? Life cycle funds--also known as "target retirement date" funds designed to meet all of your investment needs in one fund. You buy shares of a fund based on the date when you will retire. For example, if you want to retire in about 25 years, you might invest in a 2030 fund.
investment goals and timeline. If you decide to buy more than one mutual fund, look at their investment objectives and holdings, to make sure you are not unintentionally making the same investments twice.
Buying and Selling
Many people first encounter mutual funds when they must decide how to invest their 401(k) or other retirement account at work. In this case, all you have to do is select the fund, or funds, that you believe meet your investment goals. You should choose based on when you expect to retire and how much investment risk you're willing to take. If you want, you can also buy and sell the funds inside a regular brokerage account, or by contacting the fund directly.
Watch Out for Fees
When you buy a fund, check on the fees you'll have to pay, because these can reduce your earnings. Here are some of the types of fees you might hear about:
? Front-end load: The commission charged when you buy a fund. If you invest $1,000 in a mutual fund that has a 5 percent load, for example, you are really only investing $950.
? Back-end load: The fee charged when you sell the fund.
? Expense ratio: The annual costs of operating a fund. The higher the percentage is, the more money comes out of your investment. Let's say
you invested $1,000 for 20 years at an 8 percent return. Here's how the expense ratio would affect your investment:
Value of $1,000 in 20 years
The Mutual Fund Advantages
Some reasons to consider investing in mutual funds are:
? They reduce your risk of losing money. Mutual funds invest in many stocks or bonds, so while some may perform poorly, others may perform well.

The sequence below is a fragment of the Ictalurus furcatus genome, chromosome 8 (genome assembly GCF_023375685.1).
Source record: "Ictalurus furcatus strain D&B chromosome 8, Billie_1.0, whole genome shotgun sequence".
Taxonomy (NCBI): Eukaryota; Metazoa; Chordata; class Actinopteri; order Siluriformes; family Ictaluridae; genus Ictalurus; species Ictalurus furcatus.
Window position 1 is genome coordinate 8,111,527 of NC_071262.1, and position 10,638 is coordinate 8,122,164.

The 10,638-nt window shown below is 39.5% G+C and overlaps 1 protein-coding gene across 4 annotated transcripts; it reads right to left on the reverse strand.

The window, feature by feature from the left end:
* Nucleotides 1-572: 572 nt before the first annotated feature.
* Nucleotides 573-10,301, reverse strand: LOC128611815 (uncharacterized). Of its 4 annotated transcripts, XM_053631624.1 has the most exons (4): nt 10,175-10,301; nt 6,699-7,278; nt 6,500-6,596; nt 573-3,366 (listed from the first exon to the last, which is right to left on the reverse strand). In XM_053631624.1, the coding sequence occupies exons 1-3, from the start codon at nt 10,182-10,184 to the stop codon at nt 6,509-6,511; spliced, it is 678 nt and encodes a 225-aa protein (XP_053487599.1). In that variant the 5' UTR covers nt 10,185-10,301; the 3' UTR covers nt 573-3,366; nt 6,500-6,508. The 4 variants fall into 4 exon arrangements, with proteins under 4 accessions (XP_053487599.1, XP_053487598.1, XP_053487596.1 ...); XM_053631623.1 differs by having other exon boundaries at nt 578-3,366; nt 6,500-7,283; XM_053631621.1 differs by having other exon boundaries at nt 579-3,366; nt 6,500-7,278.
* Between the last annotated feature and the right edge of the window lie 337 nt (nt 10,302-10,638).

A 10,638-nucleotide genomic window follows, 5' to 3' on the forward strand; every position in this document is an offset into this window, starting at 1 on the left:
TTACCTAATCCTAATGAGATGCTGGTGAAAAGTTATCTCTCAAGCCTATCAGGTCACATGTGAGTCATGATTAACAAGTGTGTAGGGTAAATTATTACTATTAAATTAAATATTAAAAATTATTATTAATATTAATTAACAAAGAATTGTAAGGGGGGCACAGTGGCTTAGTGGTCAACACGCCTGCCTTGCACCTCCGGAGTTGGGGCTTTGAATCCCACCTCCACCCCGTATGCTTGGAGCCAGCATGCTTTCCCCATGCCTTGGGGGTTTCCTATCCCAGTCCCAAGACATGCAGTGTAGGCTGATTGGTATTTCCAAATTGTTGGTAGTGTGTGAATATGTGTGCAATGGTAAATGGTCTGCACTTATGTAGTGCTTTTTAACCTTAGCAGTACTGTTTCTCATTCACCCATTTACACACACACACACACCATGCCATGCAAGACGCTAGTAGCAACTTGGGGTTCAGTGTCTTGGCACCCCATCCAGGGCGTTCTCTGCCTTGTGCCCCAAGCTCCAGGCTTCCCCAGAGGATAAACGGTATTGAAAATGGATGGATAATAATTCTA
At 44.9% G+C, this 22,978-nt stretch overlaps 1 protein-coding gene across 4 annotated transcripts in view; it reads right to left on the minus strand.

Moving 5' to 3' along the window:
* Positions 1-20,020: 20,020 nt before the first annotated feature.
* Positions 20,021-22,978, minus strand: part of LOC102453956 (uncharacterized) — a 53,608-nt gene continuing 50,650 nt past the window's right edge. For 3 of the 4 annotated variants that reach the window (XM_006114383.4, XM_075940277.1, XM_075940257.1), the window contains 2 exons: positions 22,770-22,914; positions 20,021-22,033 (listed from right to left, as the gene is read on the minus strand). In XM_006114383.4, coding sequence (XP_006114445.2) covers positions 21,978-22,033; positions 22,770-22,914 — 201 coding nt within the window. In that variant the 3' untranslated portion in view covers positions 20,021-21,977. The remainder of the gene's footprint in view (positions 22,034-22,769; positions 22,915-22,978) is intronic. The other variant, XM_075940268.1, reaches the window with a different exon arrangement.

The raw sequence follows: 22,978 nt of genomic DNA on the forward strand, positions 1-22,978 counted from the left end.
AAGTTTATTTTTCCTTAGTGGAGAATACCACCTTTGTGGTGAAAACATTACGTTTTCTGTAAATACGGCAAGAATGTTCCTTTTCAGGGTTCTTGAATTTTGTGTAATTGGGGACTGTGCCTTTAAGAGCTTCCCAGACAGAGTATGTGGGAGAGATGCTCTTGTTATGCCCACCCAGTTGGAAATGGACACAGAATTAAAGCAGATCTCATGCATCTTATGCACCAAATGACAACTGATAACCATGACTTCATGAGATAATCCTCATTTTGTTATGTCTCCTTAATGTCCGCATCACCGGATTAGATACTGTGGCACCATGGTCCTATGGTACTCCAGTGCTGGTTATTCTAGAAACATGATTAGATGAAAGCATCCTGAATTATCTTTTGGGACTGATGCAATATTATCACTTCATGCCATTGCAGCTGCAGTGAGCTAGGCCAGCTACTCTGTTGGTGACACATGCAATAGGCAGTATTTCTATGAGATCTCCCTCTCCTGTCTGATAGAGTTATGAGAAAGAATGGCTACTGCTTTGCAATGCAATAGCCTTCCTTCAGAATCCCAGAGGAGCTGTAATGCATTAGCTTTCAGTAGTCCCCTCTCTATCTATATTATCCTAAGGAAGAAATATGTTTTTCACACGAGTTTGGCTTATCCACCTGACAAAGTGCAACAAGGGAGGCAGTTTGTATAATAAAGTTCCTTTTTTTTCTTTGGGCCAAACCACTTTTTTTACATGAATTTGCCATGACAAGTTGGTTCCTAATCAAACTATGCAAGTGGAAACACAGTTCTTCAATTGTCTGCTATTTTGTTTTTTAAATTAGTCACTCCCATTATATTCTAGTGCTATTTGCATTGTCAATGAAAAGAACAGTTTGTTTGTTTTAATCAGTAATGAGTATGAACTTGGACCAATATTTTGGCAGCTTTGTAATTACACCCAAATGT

? They are easy to get into. You can buy into some funds for as little as $100 a month. Once you've chosen funds, you may be able to invest in them automatically within your within your 401(k).
? They are easy to get out of. You can sell your shares at any time, although you could lose money depending on the fund's value when you sell it.
? They are managed by professionals. Financial experts decide how to invest your money based on the fund's objectives, or by a broad-based index formula.
Your To-Do List:
Read "Invest Wisely," at investor/pubs/inwsmf.htm, a guide to mutual funds published by the federal Securities and Exchange Commission.
Learn more about mutual funds, including index funds, at AARP's website at aarp. org/money.
Before you select funds, choose an "asset allocation" strategy--what portion of your investments should be bonds versus stocks, versus other investment types. Read more
about allocating your money at money.
Explore mutual funds at marketwatch. com, , and . You can compare different funds by investment objective, performance, fees and risk level.
Before you buy a fund, add up the fees using the Securities and Exchange Commission's mutual fund cost calculator, by clicking "Calculators" under Investor Information at .
This and other tip sheets provide general financial information; it is not meant to substitute for, or to supersede, professional or legal advice.
Special thanks to The Actuarial Foundation for their expertise on this project.
? AARP 2010.